Given its abundance of sunshine, affinity for tropical hues, and persistently
warm hot weather, it's like Miami was made for outdoor art. And in keeping with its growing international reputation in this arena, the city is about to see 15 colorful new additions.
Thanks to the Beck's Urban Canvas project, works of art are going up neighborhoods as diverse as Wynwood, Little Haiti, Little Havana, and Hialeah.
The project is incorporating 12 local artists: 2 Alas, Abstrk, Diana Contreras, Don Rimx, Ernesto Maranje, Hoxxoh, Jessy Nite, Jose Mertz, Magnus Sodamin, Trek 6,
Robert William de
"I wanted a wide variety of artists," he explains. "I wanted to get a little bit of everything. I think we got that. Some of these people do sculptures — they don't just paint walls or spray paint."
He also wanted to make sure the roster included a fair balance of male and female artists. "We have unbelievable female artists as much as we have unbelievable male artists," he says. "We need to show little girls that there are girls doing this too, it's not just guys putting up murals on walls."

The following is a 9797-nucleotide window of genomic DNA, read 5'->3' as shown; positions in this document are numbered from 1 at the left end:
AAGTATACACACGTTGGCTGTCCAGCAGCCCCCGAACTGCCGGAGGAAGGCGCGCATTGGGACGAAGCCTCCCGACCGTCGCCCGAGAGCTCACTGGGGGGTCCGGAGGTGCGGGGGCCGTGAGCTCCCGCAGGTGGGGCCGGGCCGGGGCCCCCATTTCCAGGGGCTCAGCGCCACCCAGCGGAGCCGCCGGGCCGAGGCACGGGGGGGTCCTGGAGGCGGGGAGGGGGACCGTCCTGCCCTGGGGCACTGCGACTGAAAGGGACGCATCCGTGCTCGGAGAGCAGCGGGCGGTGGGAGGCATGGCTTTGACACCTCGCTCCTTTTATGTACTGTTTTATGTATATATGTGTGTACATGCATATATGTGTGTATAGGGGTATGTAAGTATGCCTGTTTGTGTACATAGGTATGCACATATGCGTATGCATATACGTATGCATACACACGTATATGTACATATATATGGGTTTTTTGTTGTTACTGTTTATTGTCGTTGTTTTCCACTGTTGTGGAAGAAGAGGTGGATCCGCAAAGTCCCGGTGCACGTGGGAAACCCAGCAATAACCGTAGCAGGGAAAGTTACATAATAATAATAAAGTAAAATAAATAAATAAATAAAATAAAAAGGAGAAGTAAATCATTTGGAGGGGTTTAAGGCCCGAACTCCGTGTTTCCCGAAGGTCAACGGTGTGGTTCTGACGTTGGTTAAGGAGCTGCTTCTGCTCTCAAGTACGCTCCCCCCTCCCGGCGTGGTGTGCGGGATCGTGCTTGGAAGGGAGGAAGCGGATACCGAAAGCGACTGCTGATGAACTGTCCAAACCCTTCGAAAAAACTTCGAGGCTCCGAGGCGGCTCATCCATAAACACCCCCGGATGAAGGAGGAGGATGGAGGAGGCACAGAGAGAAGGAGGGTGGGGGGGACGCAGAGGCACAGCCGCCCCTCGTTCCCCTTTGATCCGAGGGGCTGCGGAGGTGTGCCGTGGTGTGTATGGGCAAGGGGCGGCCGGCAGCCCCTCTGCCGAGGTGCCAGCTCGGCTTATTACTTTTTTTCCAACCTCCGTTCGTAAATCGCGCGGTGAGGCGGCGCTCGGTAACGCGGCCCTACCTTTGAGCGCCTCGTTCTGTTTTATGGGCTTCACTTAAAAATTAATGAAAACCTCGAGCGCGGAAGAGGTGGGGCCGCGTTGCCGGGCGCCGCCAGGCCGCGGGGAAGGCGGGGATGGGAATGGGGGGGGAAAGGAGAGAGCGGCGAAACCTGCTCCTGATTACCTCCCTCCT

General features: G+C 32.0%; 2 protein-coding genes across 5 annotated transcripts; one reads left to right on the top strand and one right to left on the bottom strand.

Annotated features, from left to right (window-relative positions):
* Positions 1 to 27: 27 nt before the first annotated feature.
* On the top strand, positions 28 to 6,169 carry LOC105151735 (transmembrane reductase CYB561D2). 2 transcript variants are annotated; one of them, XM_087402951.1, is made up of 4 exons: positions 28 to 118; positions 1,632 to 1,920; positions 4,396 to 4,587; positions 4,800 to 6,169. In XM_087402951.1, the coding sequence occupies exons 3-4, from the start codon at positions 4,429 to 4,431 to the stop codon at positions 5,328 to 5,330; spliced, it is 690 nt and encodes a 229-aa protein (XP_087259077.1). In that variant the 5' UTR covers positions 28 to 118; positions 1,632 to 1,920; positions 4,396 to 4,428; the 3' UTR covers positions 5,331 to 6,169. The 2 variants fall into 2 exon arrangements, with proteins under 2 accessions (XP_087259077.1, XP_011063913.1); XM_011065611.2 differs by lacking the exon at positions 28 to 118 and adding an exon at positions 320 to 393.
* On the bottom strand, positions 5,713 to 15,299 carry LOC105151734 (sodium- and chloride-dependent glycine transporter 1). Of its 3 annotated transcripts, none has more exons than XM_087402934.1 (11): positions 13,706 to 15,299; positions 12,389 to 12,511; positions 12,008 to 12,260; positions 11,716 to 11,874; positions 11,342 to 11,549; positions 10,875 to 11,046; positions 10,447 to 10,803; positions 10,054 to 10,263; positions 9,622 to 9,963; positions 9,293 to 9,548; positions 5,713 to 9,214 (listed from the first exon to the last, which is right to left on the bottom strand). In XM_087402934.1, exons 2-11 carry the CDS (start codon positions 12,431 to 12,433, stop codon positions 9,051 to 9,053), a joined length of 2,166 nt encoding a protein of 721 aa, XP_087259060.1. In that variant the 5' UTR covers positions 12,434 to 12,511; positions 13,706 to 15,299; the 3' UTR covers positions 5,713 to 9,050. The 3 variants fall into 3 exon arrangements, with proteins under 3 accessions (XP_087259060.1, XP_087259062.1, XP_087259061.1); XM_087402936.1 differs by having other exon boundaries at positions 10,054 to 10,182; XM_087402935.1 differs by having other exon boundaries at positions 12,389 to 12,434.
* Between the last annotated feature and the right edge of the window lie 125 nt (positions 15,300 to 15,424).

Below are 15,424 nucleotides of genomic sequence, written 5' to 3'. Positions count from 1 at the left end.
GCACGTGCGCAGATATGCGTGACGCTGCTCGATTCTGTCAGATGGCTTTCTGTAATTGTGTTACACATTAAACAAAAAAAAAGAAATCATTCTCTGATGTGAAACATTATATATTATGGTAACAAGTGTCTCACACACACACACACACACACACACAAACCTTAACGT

The murals will be going up in the various neighborhoods throughout the summer and into September. The most significant part of the project, says de
Artist Tati Suarez painting her mural.
Courtesy of Beck's Urban Canvas
"My piece is going to be a dance inspired by Rumba and El Guaguanco, which is part of the Cuban culture," said artist Don Rimx of his piece, which is going up in Little Havana. "I hope my piece provides a little bit of rhythm to the scenery, joy to the tourists and pride to the Miami residents."
Trek6, whose piece is a hummingbird, says: "My inspiration is the Wynwood Art District and Midtown neighborhoods. The hummingbird is a symbol of adaptability and progress. It can move in all sorts of directions including backward. A lot of cultures interpret that as an ability to look at your past and move towards the future. By adding the hummingbird to an intersection where these neighborhoods connect on 36th Avenue and Biscayne, I am promoting that these neighborhoods look at their past learn from it and move towards a progressive future."
As far as the project being sponsored by a major brand, de los Rios says he wishes more companies took the approach Beck's did in allowing the artists freedom to create, and genuinely showing an interest in Miami's unique culture.
"This is a good step forward because it shows that there are companies out there that respect what these artists do, it’s not just for the sake of, 'hey put a can on a wall.'"
Beck's Urban Canvas will also be doing pop-up parties at local cultural events in support of the project. On the list are Viernes Culturales in Little Havana, Big Night in Little Haiti, Arts and Entertainment District, the Leah Arts District, and Wynwood Art Walk.
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